Tech we’d like to invent: glowing trees

Followers of James Cameron’s ‘Avatar’ will be fond of this one. Effectively, a gaggle of scientists have clearly announced they’d like to give the world glowing crops! (Yes, you read that right). The projected technology could, one day, offer us bioluminescent trees as an alternative to streetlights. The scientists’ eventual goal is to bring about vegetation so light that you might study by them in otherwise entire darkness.

The idea is to make use of a type of genetic engineering (purposely: Synthetic Biology, where scientists synthesize the desired genes as an alternative to purely splicing them in) that allows you to create a strain of plant that can glow, visibly, in the dark.

Yet, for all the considerable talk about replacing streetlamps, getting a potted plant to grow whatsoever, is job one.

Noticeably, we’ve seen ‘glowing’ insects and plants before, in fact, glowing zebra fish are a man-made innovation that are available in lots of pet shops. In those periods, a fluorescent jellyfish protein is spliced into the animal’s DNA, using the effect of making the animal glow, but only when exposed to ultraviolet light.

Why we want it:

Dude, glowing plants.

When can we look forward to it?

As I thought, it has been done already. A few years ago, a different team of scientists made a glowing tobacco plant by infusing it with genes from a type of light-emitting bacterium that lives in the sea. The trouble was, that the light emitted by the plant was not very bright. In fact, it was barely noticeable.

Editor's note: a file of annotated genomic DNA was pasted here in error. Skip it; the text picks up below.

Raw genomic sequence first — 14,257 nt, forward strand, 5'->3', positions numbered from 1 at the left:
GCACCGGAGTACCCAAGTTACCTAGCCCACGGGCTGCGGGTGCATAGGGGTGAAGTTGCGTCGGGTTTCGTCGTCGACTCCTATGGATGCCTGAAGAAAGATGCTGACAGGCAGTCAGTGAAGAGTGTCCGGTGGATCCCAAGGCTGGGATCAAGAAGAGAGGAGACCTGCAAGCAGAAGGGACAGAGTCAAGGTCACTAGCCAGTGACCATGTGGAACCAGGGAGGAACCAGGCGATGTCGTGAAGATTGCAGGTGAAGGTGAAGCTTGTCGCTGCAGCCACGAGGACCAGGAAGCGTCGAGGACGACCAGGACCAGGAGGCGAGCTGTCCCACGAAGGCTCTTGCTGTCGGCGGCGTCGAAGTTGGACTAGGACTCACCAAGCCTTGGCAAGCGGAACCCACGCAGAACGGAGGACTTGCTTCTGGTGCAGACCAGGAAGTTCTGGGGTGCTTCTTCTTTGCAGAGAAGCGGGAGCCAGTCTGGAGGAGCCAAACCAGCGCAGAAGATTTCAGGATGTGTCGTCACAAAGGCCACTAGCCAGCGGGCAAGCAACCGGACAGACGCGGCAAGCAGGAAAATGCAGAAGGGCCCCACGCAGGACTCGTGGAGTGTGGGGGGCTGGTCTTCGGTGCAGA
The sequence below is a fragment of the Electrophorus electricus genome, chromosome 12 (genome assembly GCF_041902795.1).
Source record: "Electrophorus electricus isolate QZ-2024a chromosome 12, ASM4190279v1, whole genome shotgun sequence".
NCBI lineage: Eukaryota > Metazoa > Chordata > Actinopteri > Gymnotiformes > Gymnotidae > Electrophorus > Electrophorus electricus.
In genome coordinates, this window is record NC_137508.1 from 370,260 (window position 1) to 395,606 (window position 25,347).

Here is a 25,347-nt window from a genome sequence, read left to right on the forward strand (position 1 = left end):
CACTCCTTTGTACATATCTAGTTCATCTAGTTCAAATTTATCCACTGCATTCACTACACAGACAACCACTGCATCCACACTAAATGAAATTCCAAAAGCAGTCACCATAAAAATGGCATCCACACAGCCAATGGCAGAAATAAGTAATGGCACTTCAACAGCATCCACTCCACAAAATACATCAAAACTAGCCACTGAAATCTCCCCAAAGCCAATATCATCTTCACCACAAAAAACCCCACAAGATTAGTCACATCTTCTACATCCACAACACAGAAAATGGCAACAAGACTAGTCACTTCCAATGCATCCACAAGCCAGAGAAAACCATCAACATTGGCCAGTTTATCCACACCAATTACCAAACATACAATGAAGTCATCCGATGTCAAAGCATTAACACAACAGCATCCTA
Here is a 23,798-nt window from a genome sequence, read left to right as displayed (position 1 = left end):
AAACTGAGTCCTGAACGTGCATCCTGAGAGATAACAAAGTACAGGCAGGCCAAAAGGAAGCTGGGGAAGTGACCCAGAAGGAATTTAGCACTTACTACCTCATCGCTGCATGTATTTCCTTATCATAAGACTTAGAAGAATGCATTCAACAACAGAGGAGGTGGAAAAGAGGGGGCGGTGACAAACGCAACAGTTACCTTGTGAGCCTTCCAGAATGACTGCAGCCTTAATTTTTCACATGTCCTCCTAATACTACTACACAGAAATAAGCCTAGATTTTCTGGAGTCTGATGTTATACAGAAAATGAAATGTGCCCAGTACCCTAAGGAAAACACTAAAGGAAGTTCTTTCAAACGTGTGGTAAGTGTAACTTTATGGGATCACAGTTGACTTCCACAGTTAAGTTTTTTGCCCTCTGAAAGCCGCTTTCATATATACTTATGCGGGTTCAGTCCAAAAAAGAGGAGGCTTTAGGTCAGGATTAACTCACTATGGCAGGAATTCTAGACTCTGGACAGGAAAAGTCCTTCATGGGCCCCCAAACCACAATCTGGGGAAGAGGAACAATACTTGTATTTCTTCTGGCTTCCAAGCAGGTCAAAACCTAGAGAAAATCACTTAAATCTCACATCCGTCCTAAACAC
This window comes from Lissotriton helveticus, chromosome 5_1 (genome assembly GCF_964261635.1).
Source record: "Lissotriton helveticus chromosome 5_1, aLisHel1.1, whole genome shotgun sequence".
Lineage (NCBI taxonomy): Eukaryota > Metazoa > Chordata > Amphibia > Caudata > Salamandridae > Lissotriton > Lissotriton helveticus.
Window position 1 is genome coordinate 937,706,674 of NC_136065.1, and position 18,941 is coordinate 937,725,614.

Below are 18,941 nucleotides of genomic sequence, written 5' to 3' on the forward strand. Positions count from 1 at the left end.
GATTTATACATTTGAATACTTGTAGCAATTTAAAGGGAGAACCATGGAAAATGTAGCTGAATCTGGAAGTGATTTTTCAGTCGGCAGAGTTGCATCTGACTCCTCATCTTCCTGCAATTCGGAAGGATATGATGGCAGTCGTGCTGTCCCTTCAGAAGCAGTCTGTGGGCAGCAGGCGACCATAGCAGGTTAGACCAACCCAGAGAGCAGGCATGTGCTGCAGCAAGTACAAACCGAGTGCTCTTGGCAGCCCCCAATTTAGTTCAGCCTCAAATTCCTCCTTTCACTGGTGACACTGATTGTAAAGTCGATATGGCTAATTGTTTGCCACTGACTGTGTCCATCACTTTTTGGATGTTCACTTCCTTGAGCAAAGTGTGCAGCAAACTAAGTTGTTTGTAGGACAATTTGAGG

But, it’s not all doom and darkness (groan!). This is the kind of story that has for sale magazines and garners web hits, so anticipate it to accept plenty of coverage. Where there is coverage, there’s money and where there may be cash, there’s usually rapid expansion. Thus far, the crowd responsible for dreaming up this idea has garnered a lot more than $250,000 on United states website ‘Kickstarter.com’, so things are definitely moving ahead.

The potential for glowing floral displays, bouquets of dazzling flowers, light-emitting roses for bistros and so on will ensure that plenty of people will be donating to this idea, with much more planning to put money into the eventual products themselves.

…And that’s before we even get the green implications of an energy-efficient light source. The science fiction writer in me can’t prevent, but envisage this as a bold first step right into a biotechnological outlook, where the whole lot, including your computer, is self-sustaining. After all, what may be the Human brain if not the final natural workstation?

Nonetheless, I don’t know concerning the ‘Treetlamps’ (I actually trust they don’t get called that), but we can expect the essential technology to emerge fairly soon, I imagine. This new method absolutely has the possibility to accomplish its goals, however it’s hard to suggest accurately when (or if) that might be. For now, I’d leave it a decade, at least.

Cool Factor: 4/5

The environmental applications on their own are genuinely staggering. In addition, the sights we may just be treated to will be basically amazing. The list of applications for tech like this is as long as your arm and also the subject matter is both interesting and worth discussing at events. Bring over the glowing plants, I say!